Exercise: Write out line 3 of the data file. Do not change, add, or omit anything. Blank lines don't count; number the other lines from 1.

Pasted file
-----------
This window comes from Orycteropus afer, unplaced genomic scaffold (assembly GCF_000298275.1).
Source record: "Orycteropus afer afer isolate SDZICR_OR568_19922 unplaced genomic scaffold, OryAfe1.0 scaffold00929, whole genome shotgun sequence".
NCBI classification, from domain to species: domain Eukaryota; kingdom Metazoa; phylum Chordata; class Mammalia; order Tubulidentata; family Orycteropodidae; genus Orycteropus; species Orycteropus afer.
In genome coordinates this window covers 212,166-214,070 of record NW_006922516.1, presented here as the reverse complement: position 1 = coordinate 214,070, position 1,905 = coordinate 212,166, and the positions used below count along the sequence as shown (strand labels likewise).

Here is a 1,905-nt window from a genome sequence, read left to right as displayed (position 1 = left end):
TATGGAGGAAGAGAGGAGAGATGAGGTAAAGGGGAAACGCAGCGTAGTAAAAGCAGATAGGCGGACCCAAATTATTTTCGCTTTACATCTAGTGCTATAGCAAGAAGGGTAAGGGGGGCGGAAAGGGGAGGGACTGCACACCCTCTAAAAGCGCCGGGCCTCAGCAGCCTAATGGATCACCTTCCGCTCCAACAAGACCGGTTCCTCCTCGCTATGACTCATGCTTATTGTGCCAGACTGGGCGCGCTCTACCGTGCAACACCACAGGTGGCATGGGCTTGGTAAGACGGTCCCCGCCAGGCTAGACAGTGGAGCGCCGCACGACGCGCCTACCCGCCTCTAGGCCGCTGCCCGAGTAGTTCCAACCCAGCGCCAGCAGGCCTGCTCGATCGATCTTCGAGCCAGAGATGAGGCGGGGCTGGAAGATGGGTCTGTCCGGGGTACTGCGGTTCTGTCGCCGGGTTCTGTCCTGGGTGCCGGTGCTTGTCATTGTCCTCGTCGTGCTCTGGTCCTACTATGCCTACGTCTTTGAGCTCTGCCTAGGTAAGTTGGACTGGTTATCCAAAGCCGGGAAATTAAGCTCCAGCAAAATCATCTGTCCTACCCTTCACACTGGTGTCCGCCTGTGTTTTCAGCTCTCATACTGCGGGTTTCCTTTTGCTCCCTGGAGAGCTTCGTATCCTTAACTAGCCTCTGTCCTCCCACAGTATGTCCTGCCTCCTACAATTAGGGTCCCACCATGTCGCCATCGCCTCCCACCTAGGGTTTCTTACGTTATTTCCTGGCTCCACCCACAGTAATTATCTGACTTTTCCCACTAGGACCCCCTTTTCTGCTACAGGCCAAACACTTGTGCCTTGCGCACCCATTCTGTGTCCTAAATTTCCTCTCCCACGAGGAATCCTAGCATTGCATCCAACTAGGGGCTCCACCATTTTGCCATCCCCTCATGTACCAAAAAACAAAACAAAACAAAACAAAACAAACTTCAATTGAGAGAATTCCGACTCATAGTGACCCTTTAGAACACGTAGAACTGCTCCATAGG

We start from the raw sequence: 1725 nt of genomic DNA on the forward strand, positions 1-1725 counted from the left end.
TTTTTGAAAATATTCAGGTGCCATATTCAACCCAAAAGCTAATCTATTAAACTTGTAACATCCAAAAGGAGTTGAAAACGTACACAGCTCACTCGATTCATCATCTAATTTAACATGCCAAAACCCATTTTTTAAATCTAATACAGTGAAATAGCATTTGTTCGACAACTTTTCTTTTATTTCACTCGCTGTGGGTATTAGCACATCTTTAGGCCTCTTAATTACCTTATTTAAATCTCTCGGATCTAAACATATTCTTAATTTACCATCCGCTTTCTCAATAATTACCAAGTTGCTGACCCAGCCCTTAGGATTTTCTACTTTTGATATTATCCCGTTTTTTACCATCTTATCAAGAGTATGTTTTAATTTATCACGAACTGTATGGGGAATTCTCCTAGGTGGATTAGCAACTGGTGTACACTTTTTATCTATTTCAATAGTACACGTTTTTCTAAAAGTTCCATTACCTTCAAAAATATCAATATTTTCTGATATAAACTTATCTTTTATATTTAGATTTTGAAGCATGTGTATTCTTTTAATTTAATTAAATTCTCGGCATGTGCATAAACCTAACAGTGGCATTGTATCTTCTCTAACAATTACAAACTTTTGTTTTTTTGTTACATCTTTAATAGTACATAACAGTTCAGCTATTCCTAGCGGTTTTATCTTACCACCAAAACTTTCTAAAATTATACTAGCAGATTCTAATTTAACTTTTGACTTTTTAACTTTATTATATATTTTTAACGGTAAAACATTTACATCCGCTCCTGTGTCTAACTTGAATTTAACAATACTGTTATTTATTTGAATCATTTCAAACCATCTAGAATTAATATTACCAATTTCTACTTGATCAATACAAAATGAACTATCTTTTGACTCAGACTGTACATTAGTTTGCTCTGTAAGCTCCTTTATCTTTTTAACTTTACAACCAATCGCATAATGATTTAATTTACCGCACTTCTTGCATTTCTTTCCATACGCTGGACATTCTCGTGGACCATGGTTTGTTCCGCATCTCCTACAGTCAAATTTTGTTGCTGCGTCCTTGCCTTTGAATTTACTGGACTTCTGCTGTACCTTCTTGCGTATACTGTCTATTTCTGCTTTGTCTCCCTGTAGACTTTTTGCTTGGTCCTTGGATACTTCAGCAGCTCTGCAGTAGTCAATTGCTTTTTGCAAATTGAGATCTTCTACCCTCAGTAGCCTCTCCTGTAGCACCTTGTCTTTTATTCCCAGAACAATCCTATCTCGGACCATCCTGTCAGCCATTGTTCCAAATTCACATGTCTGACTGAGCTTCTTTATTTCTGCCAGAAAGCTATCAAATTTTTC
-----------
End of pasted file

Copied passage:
NCBI classification, from domain to species: domain Eukaryota; kingdom Metazoa; phylum Chordata; class Mammalia; order Tubulidentata; family Orycteropodidae; genus Orycteropus; species Orycteropus afer.